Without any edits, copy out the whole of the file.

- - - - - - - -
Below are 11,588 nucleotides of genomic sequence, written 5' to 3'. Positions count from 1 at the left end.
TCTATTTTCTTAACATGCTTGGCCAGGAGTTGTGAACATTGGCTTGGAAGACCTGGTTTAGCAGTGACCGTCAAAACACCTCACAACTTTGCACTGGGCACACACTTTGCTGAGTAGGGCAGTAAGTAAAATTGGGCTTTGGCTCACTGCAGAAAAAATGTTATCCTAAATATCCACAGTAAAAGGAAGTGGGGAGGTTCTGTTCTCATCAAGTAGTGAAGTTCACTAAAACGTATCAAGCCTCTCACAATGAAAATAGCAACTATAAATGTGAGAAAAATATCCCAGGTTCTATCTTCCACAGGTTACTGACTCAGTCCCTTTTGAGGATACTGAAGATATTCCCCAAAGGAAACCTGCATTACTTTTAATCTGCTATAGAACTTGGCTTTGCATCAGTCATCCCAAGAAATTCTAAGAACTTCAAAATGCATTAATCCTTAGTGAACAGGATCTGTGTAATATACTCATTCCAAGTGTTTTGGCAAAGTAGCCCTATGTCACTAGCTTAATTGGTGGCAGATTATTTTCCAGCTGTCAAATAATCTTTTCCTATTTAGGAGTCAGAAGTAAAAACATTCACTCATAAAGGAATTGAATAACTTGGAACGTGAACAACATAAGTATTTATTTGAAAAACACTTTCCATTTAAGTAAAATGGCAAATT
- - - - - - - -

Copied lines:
Below are 11,588 nucleotides of genomic sequence, written 5' to 3'. Positions count from 1 at the left end.
TCTATTTTCTTAACATGCTTGGCCAGGAGTTGTGAACATTGGCTTGGAAGACCTGGTTTAGCAGTGACCGTCAAAACACCTCACAACTTTGCACTGGGCACACACTTTGCTGAGTAGGGCAGTAAGTAAAATTGGGCTTTGGCTCACTGCAGAAAAAATGTTATCCTAAATATCCACAGTAAAAGGAAGTGGGGAGGTTCTGTTCTCATCAAGTAGTGAAGTTCACTAAAACGTATCAAGCCTCTCACAATGAAAATAGCAACTATAAATGTGAGAAAAATATCCCAGGTTCTATCTTCCACAGGTTACTGACTCAGTCCCTTTTGAGGATACTGAAGATATTCCCCAAAGGAAACCTGCATTACTTTTAATCTGCTATAGAACTTGGCTTTGCATCAGTCATCCCAAGAAATTCTAAGAACTTCAAAATGCATTAATCCTTAGTGAACAGGATCTGTGTAATATACTCATTCCAAGTGTTTTGGCAAAGTAGCCCTATGTCACTAGCTTAATTGGTGGCAGATTATTTTCCAGCTGTCAAATAATCTTTTCCTATTTAGGAGTCAGAAGTAAAAACATTCACTCATAAAGGAATTGAATAACTTGGAACGTGAACAACATAAGTATTTATTTGAAAAACACTTTCCATTTAAGTAAAATGGCAAATT